3. Begin a new path with help.
In that passage where Jesus mentions learning unforced rhythms of grace, he also shows the way forward in that rhythm. He says, “Come to me. Get away with me and you’ll recover your life. I’ll show you how to take a real rest. Walk with me and work with me—watch how I do it.” I know some of you who are reading this are not people of faith, nor followers of Jesus. That’s okay – I’m glad you’re here and want to help you! As a follower of Jesus, I cannot imagine attempting any change in life without the strength I draw from my relationship with Jesus.
But it’s not only Jesus – it’s also the people around us. And all of us can have people. We need people. I rediscovered an ancient African proverb recently which reads, “If you want to go fast, go alone. If you want to go far, take someone with you.” We were not created to do life alone and we greatly increase the likelihood of success on our new path when we invite others to walk with us.
Driving with the Windows Down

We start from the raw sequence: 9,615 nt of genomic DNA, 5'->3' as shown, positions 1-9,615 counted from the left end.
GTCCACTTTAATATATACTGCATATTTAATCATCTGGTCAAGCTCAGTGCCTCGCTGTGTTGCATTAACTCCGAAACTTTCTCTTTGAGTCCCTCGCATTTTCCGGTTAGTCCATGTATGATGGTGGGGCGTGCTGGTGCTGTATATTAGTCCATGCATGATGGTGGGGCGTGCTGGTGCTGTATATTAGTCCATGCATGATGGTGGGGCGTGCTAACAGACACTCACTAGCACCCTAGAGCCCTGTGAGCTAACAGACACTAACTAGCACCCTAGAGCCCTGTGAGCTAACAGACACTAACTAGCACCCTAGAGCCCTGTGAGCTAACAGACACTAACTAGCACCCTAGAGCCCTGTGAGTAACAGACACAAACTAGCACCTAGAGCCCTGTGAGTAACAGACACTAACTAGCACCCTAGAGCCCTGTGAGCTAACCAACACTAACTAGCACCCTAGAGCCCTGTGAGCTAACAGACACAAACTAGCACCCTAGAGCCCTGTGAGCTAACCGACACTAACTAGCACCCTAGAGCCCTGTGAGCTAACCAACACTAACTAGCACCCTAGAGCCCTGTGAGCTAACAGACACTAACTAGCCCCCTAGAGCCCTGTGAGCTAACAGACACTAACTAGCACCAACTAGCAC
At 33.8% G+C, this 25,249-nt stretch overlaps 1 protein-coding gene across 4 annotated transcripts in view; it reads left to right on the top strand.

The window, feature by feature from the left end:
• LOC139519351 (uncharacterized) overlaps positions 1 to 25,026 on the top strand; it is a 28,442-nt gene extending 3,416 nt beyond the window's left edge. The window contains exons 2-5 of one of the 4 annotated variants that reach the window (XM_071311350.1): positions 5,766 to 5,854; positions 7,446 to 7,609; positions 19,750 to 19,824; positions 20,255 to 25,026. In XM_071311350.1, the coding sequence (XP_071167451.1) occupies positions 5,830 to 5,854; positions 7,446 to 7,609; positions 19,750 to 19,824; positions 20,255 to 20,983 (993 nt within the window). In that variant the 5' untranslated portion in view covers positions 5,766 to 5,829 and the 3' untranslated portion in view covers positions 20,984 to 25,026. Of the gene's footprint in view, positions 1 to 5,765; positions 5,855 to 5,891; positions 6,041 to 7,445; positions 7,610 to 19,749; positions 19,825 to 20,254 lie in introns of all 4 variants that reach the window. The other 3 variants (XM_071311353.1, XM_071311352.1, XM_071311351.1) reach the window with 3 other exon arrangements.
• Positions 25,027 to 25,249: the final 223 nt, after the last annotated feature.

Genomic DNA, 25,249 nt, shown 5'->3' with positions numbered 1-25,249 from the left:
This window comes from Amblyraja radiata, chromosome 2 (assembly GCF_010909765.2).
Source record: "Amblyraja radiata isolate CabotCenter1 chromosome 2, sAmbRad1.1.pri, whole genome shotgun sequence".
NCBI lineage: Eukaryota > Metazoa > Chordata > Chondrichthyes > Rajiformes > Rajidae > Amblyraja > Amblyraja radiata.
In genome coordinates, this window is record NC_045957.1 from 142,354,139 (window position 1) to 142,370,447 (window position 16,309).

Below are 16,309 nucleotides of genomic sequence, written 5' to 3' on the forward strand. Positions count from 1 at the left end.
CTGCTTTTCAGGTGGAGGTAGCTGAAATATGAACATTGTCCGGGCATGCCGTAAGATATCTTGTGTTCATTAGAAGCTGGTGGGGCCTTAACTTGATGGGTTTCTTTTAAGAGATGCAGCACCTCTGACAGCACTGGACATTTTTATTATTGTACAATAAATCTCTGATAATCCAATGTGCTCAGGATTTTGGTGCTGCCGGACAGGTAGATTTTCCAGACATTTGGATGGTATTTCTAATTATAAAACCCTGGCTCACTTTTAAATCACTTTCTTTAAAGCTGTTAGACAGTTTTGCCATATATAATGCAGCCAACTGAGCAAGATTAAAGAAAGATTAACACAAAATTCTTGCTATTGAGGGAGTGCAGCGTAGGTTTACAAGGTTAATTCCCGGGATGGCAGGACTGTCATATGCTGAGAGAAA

Last week, as I was driving from the town I live in to the city I work in, I had a revelation.
I realized I didn’t have to drive with the windows up. A little back story will help you understand where I learned my “windows-always-up” approach. I’ve lived my entire life in Las Vegas and Phoenix – two valleys with a lot of smog and dust. Phoenix is regularly listed as the worst air quality in all of the USA by the EPA. Yet, I’m now living in a much different area and working in a town at 5200 feet elevation. I’m constantly reminding myself that the air in my new home is clean and I can drive with my windows down. Plus, on days like that one, the weather is 75 degrees and it’s cool and refreshing. Multiple days since then, I’ve turned off the AC and rolled down the windows.
I wonder how many of us have things in our lives where we need to unlearn and retrain ourselves.
It’s amazing how difficult it is to reprogram the new ways of thinking, responding and even viewing ourselves after years or decades of life. Unlearning and learning is not simple, nor easy. Whether you’re driving with the windows down or learning to hope again, reprograming your view of the world and yourself will take more commitment and time than you might imagine. But it is worth it. You can do this!
How about you?
I’d love to hear from you – either in comments or on the social media channel where you found this post. How would you complete this sentence?
“Today I am unlearning ____________ and learning (to) _______________.“